Shifting the focus from testosterone levels to evidence to prove when a performance advantage exists is part of the new International Olympic Committee guidelines for inclusion of transgender and intersex athletes.
The guidelines, released Wednesday (NZ time), say no athlete should be excluded from competing based on an “unverified, alleged or perceived unfair competitive advantage due to their sex variations, physical appearance and/or transgender status.”
It also recognises the harm caused to athletes who have experienced “medically unnecessary” procedures and treatments to meet previous selection criteria and IOC transgender consensus statements.
The new guidelines come after nearly three years of consultation with medical and human rights experts, athletes, women’s commissions and LGBTQI+ advocates.
That has been described as a “significant step forward” in sport’s recognition of human rights, by Canada-based New Zealander and former international cyclist Kristen Worley.
“This statement is a courageous and informed admission that previous consensus statements were not correct. The principles on which this framework is based provides a platform for readdressing past harms,” she said in a statement to Stuff.
“Sport cannot be allowed to step away from harm done in the past.
“We cannot ignore the responsibilities of the institutions or the individuals within them for that harm.”
Waikato University professor of sociology Dr Holly Thorpe said the IOC’s framework is a “significant moment in the history of sport”.
“It’s exciting to see the IOC showing leadership here. It’s a clear mandate for what needs to come in terms of truly inclusive sporting futures,” she said.
“It’s a milestone moment. But what comes next will be important. This is a moment for change.”
Transgender athletes have been able to participate at the Olympics since 2003, but had to undergo reassignment surgery to be eligible. In 2015, that was revised, to allow transgender women to participate with permitted testosterone in serum levels below 10 nanomoles per litre in the 12 months leading to competition. Women athletes also had to undergo “invasive and traumatic medical procedures”, including sex testing.
Those policies have caused significant trauma to athletes over decades, Thorpe said. That was echoed by the IOC on Wednesday.
“This is the end of more than 50 years of sex testing of women athletes and athletes of different genders at the Olympics,” Thorpe said.
“No longer a sports organisation is going to require athletes to go through hideous hormonal treatments to come into line with particular definitions of sex and gender.
“It will have a ripple effect for international and national sports organisations. They can carve their own path, but they have to be accountable.”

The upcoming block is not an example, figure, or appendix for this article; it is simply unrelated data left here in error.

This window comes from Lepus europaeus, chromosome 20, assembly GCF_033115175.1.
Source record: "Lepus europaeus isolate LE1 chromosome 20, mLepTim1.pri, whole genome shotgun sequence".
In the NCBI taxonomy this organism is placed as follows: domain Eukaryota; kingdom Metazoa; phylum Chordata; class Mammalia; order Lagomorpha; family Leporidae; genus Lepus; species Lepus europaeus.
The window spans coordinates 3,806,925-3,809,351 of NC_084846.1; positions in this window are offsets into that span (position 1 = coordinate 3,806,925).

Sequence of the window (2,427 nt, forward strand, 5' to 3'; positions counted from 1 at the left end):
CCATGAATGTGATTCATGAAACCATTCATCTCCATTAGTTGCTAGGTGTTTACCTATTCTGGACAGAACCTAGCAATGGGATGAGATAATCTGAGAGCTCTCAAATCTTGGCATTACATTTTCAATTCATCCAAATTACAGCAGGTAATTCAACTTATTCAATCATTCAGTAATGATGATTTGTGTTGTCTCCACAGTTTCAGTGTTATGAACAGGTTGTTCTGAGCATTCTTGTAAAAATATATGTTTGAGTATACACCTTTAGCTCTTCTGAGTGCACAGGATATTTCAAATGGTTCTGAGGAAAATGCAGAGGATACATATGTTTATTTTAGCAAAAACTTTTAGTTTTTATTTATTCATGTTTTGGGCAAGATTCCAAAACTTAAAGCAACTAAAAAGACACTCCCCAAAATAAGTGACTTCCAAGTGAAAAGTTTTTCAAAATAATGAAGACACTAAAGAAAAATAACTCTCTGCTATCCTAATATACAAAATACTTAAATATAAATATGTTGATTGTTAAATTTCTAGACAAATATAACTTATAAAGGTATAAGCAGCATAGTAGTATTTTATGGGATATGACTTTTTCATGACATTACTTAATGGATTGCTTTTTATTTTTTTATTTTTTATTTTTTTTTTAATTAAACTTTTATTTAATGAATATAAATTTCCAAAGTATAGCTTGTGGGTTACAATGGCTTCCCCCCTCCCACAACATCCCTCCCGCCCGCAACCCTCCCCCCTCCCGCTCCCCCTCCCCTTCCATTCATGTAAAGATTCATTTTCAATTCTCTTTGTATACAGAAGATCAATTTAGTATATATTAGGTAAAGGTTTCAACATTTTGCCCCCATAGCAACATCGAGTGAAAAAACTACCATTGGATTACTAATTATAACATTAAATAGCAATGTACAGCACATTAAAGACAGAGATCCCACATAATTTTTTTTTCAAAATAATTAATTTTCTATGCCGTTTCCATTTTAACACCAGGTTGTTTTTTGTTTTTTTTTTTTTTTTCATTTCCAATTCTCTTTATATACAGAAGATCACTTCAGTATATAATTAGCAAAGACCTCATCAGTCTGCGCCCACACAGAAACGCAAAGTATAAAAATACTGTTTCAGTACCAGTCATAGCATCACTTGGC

The IOC has put the onus on International federations to create transgender and intersex inclusion policies on a “sport by sport, event by event and discipline by discipline” basis. Policies will need to be based systematic and rigorous research.
“That’s important progress in terms of the damage selective research has done in terms of supporting these policies,” Thorpe said.
“It’s also a framework that’s guided by human rights. It’s game changing.”
Prevention of harm is among 10 principles to guide future decision-making by sports bodies. Others include non-discrimination, fairness, evidence-based decisions and protecting athlete privacy.
The New Zealand Olympic Committee (NZOC) said in a statement to Stuff it is pleased with the new athlete-centred approach.
“In particular, we support the framework’s active focus on athlete dignity and respect alongside recommendations for sport-specific research and evidence. The new guidance is consistent with the NZOC’s approach to inclusion and respect for human rights,” the statement said.
“The onus is more clearly on the international federations to develop new criteria that align with their unique requirements and balance fairness and inclusion. The NZOC will continue to select team members based on International Federation eligibility rules and remain committed to our culture of manaaki and respect. “
The IOC has also outlined the framework should also reach beyond the Olympics sport and into “all levels of sport”.
Sport New Zealand and New Zealand Rugby are reviewing their community inclusion guidelines, with NZ Rugby set to hold consultation with the wider transgender and gender-diverse communities in early December.
Sport NZ said in a statement to Stuff the guidelines for community sport will be finalised and released in 2022.
“The recent release of the IOC Framework on Fairness, Inclusion and Non-discrimination on the basis of gender identity and sex will help inform the Guiding Principles being developed by Sport NZ,” the statement said.
“While that framework has been drafted with the specific needs of high-level organised sports competitions in mind, the principles will be helpful to consider at the community level.”
No deadline has been given for International Federations to introduce new inclusion policies, however the IOC will be hosting workshops for sports bodies and athletes following the Beijing Winter games in March 2022.